The Union of Lublin (1569) transformed the Lithuanian-Polish relations from those of two sovereign states sometimes sharing a single monarch to a single confederation of Poland-Lithuania. Lithuanians needed this union to secure their eastern boundaries from the strengthening Russians whereas a small, but more modern Polish kingdom sought for new lands (Lithuania agreed to transfer the entire Ukraine to Poland).
The Union bought time for both countries. Immediately after the unification Poles and Lithuanians conquered Livonia. German-ruled duchies of Courland and Prussia (a newly protestant state in place of the former Teutonic Order) became Polish-Lithuanian fiefs.
However, the pressure from other Eastern and Northern powers mounted and the turning point was the Deluge when Poland-Lithuania was invaded and partitioned by Russians and Swedes (1655 – 1660). Vilnius was desecrated and burned down by Russian Cossacks and a campaign of murders and rapes followed. This was the first sack of Vilnius since the Teutonic incursions.
Poland-Lithuania managed to liberate itself but after this blow never did it become a great power again. It continued to get weaker and weaker internally. After the extinction of Jagiellonian dynasty (1572), the monarchy became elective and every new monarch ceded more and more rights to the nobility. This way Poland-Lithuania acquired a unique political system of “Noble democracy” where most of the rights rested in approximately 10% of males known as the nobility (who participated in various parliaments or Seimas) with the rest of population having little or no power. Even the king had to follow the wishes of his noble “subjects”.
By the late 17th century the nobility enjoyed the right of “liberum veto” where any noble could stop any political decision he doesn’t agree with. The country became effectively paralyzed because consensus could never be reached with so many people enjoying the liberum veto right.
The state was further weakened by internal conflicts between different noble families, such as Radvila and Sapiega ones. These conflicts sometimes grew into civil wars for the delight of neighboring powers (e.g. in the year 1700).
Culturally Lithuania survived the reformation as a Catholic country (but minorities were respected). 46% of Grand Duchy's people were ethnic Lithuanians and 40% Belarusians but the nobility grew increasingly Polonized, adopting the Polish language which they regarded to be noble (whereas Lithuanian and Eastern Slavic languages were thought to be sufficient for peasants alone). The situation was remarkably different in Samogitia alone, where many nobles never ceased speaking Lithuanian natively.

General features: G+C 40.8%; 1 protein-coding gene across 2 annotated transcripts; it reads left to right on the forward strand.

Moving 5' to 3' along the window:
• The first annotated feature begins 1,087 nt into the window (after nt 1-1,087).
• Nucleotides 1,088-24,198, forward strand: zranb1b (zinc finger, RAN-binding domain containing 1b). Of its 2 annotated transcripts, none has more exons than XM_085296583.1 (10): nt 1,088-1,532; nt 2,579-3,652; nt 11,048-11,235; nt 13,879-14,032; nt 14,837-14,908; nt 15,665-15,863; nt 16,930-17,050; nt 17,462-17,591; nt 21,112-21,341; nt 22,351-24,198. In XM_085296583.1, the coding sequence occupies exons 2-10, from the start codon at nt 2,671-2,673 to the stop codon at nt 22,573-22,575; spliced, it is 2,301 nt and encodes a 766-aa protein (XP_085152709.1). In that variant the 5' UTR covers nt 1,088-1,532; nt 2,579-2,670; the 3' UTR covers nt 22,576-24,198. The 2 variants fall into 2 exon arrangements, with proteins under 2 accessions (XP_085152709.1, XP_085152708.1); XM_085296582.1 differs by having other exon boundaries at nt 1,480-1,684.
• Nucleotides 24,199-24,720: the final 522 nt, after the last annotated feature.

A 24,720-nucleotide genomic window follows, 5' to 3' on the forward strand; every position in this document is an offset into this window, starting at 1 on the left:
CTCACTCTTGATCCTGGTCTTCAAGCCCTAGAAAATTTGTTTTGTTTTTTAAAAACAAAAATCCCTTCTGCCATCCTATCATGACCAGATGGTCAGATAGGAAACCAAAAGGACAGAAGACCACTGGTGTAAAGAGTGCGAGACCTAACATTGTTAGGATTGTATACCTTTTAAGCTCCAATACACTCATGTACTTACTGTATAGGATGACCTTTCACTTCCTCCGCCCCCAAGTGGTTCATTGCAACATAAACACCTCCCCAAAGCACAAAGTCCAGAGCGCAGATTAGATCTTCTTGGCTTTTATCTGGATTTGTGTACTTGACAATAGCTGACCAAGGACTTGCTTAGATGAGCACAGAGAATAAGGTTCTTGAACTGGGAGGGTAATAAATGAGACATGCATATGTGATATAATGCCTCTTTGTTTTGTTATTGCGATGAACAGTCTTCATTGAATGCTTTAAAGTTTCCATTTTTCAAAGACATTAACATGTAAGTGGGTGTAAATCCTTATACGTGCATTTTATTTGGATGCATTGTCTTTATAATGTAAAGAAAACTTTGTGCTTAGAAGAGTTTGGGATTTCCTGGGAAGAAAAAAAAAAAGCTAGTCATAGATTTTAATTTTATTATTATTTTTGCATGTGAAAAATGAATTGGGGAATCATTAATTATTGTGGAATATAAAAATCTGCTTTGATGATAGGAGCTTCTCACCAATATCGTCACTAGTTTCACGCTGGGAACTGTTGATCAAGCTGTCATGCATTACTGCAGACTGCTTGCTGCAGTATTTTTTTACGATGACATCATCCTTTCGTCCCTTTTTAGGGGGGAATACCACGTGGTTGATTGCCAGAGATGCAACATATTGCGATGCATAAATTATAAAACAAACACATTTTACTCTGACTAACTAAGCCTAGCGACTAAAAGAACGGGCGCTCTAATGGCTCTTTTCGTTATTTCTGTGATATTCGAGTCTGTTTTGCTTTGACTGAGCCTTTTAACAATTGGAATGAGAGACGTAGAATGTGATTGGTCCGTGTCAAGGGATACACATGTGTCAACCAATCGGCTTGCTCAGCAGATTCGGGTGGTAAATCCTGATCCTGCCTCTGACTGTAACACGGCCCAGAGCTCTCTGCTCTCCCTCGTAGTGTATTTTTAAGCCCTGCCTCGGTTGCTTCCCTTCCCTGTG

With most Lithuanian speakers of Polish-Lithuanian Commonwealth illiterate, the center of ethnic Lithuanian culture moved to Lithuania Minor region in Prussia (east of Koenigsberg), where Lithuanians formed the majority of the population. In that area Reformation was successful and Lutheran faith became dominant. Lutherans promoted printing of religious books in local languages, including Lithuanian. Therefore the first Lithuanian books (e.g. “Katekizmas” by Martynas Mažvydas) were printed in Koenigsberg rather than Vilnius.
In the meantime, Polish-Lithuanian Commonwealth became weaker and weaker both internally and externally. In 1772 the three nearby great powers (Austria-Hungary, Prussia, and Russia) conspired to partition the country. Final attempts to change the situation, such as the adoption of a new Constitution (second in the world after the US one) abolishing the liberum veto, or the uprising by Tadeusz Kosciuszko, were too little and too late. After three partitions the Polish-Lithuanian Commonwealth was eradicated from the map. The ethnic Lithuanian lands were captured by Russia and Prussia in the third partition of 1795.